The stories are pin-pricked with O’Connor’s trademark acerbic humour and random, unexpected asides: “I heard a chap on the radio … who cooked his own hip and ate it. He said it tasted of goat.” (“Napoli Abú”). The stories are mostly set in Ireland, with an occasional foray into different terrains, but always with an Irish element. “Shut Your Mouth, Hélène” takes us to the New World, where a French couple and an Irish family team up on a trek along the Connecticut and Merrimac rivers, with dark consequences. Another story is set in some unspecified future where potential parents net flying babies like butterflies (“Yellow”). But whatever the time frame, each story – in fact, each paragraph – is constructed with scrupulous care and adroit manipulation of the process of revelation.
O’Connor also captures the poignancy of ageing with delicacy. In “Squidinky”, an older man strips for a lonely widowed tattooist he is subtly trying to court: “He stands and looks in the mirror, pushes his shoulders back to right the sag of his skin.” In an earlier moment, it was the tattooist who was hovering in front of the mirror to examine “my shirred jowls and the yellow tinge to the waterlines of my eyes. ‘Not too bad,’ I announce, because if I say it enough it might be so.”
Descriptions of setting, and weather in particular, often chime with metaphorical resonance: “The sea sways and shimmers under the awakened glow of a March sun” (from the above-referenced story); “the empty cart rattled and grumbled under the rage of the sea storm that did not want to let go of the land” (“Men of Destiny”).
In “The Donor”, the narrator is a man who uses his wiles to gain access to a son born via his donated sperm. As with “Joyride to Jupiter”, the reader squirms uncomfortably with the ethics of the situation, understanding his desperation to meet his son, and also recoiling from the abuse of trust. Needless to say, things don’t end well.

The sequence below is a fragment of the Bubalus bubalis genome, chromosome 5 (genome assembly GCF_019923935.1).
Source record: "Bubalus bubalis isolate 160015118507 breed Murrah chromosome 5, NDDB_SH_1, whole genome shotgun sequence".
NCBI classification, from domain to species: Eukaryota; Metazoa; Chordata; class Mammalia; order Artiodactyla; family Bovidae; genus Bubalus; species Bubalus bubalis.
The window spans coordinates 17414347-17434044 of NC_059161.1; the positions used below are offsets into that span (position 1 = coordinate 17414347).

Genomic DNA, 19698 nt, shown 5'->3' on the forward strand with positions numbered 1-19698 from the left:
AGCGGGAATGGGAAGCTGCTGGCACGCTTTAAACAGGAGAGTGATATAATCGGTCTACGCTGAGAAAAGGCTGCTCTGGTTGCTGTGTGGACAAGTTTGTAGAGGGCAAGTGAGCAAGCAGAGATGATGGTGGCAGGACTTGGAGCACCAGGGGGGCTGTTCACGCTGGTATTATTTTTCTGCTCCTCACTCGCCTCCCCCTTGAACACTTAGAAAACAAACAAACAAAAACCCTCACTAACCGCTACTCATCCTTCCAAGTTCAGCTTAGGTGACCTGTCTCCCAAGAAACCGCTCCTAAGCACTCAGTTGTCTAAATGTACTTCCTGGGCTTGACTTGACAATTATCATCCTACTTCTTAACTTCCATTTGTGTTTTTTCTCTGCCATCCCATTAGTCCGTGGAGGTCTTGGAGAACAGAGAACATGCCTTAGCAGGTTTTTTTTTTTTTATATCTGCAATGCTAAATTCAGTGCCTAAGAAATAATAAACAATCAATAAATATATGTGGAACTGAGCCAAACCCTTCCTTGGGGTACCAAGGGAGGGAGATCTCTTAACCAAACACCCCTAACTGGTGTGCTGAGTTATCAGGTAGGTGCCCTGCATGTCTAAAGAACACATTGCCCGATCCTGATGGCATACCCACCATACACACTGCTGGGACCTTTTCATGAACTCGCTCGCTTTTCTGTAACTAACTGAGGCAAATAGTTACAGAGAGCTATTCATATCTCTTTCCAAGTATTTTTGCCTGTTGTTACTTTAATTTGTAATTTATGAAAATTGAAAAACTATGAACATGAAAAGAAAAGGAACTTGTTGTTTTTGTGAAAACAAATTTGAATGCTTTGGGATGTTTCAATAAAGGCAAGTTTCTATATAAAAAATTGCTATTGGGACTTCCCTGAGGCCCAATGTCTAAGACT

While there are recurring underlying themes, the intrigue of these stories is in their diversity of subject matter: a lesbian couple with “wasted wombs” become attached to a young Greek boy in “The Boy from Petrópolis”; in “Room 313”, a female guest initiates an intimate moment with an immigrant chamber maid, who takes advantage of the situation in her own way. In “Futuretense®”, a copy-writer’s blurbs for various perfumes are influenced both by her recollections of her dead brother, for whom she selected his first aftershave, and the charms of a young bus driver.
There are several poignant flash fiction stories too, including “Girlgrief”, where a four year old girl who has lost her parents gradually lowers her resistance to her grandmother, and “Fish”, where a neighbour, looking out of her window, catches her fifty-three-year-old neighbour in the garden, “in the raw”. One of O’Connor’s many skills is in writing without a vestige of sentimentality, while still creating a lump-in-the-throat reaction.
Whether located in urban centres, in far-flung locations or in rural areas, these dramas evoke Irish reality and culture today. While they play out perennial themes – adoption, conception or pregnancy difficulties, conflicted mother-daughter relationships, paedophilia, infidelities, surprising alliances, suicide – the specifics of subject matter in each case give the stories contemporary relevance.
Part of the beauty of O’Connor’s writing is in the devastating simplicity of the telling. These stories will haunt you. Strap in.
Afric McGlinchey’s second poetry collection, Ghost of the Fisher Cat, which was nominated by her publisher for the Forward Prize for Best Collection, is available here: http://www.salmonpoetry.com/details.php?ID=380&a=221